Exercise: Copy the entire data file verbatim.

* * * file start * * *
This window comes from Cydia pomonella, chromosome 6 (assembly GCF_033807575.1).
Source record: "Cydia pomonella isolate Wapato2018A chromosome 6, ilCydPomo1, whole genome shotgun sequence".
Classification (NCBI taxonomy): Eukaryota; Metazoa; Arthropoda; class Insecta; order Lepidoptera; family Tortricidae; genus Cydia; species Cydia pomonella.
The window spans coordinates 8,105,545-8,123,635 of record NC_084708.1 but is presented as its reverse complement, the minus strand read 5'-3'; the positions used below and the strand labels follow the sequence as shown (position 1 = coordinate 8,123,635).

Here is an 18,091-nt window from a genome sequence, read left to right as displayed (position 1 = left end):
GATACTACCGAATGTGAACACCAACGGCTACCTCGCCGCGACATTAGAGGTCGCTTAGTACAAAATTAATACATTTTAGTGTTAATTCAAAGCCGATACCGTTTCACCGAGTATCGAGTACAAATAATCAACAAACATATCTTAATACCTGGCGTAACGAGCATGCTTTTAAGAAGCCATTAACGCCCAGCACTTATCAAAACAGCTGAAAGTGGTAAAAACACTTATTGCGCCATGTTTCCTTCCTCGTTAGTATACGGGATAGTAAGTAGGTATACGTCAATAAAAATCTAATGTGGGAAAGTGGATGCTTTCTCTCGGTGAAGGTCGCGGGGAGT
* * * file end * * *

This window comes from Cydia pomonella, chromosome 6 (assembly GCF_033807575.1).
Source record: "Cydia pomonella isolate Wapato2018A chromosome 6, ilCydPomo1, whole genome shotgun sequence".
Classification (NCBI taxonomy): Eukaryota; Metazoa; Arthropoda; class Insecta; order Lepidoptera; family Tortricidae; genus Cydia; species Cydia pomonella.
The window spans coordinates 8,105,545-8,123,635 of record NC_084708.1 but is presented as its reverse complement, the minus strand read 5'-3'; the positions used below and the strand labels follow the sequence as shown (position 1 = coordinate 8,123,635).

Here is an 18,091-nt window from a genome sequence, read left to right as displayed (position 1 = left end):
GATACTACCGAATGTGAACACCAACGGCTACCTCGCCGCGACATTAGAGGTCGCTTAGTACAAAATTAATACATTTTAGTGTTAATTCAAAGCCGATACCGTTTCACCGAGTATCGAGTACAAATAATCAACAAACATATCTTAATACCTGGCGTAACGAGCATGCTTTTAAGAAGCCATTAACGCCCAGCACTTATCAAAACAGCTGAAAGTGGTAAAAACACTTATTGCGCCATGTTTCCTTCCTCGTTAGTATACGGGATAGTAAGTAGGTATACGTCAATAAAAATCTAATGTGGGAAAGTGGATGCTTTCTCTCGGTGAAGGTCGCGGGGAGT